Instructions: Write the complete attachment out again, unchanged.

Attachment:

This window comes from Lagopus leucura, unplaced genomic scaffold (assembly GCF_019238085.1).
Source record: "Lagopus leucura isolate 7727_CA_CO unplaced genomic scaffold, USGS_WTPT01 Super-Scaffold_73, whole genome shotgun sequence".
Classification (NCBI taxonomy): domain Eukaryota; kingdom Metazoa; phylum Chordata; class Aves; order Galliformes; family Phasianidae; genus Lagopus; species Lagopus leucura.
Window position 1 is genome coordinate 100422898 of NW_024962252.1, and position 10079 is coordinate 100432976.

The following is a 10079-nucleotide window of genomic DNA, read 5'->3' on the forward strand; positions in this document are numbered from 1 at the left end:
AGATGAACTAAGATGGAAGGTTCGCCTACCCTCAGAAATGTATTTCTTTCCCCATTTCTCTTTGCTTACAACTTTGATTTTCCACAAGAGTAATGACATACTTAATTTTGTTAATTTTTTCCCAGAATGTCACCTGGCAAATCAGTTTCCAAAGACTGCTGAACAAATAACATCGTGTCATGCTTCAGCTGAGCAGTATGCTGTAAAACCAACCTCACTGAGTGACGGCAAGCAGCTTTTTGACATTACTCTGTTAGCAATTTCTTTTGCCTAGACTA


This window comes from Lagopus leucura, unplaced genomic scaffold (assembly GCF_019238085.1).
Source record: "Lagopus leucura isolate 7727_CA_CO unplaced genomic scaffold, USGS_WTPT01 Super-Scaffold_73, whole genome shotgun sequence".
Classification (NCBI taxonomy): domain Eukaryota; kingdom Metazoa; phylum Chordata; class Aves; order Galliformes; family Phasianidae; genus Lagopus; species Lagopus leucura.
Window position 1 is genome coordinate 100422898 of NW_024962252.1, and position 10079 is coordinate 100432976.

The following is a 10079-nucleotide window of genomic DNA, read 5'->3' on the forward strand; positions in this document are numbered from 1 at the left end:
AGATGAACTAAGATGGAAGGTTCGCCTACCCTCAGAAATGTATTTCTTTCCCCATTTCTCTTTGCTTACAACTTTGATTTTCCACAAGAGTAATGACATACTTAATTTTGTTAATTTTTTCCCAGAATGTCACCTGGCAAATCAGTTTCCAAAGACTGCTGAACAAATAACATCGTGTCATGCTTCAGCTGAGCAGTATGCTGTAAAACCAACCTCACTGAGTGACGGCAAGCAGCTTTTTGACATTACTCTGTTAGCAATTTCTTTTGCCTAGACTA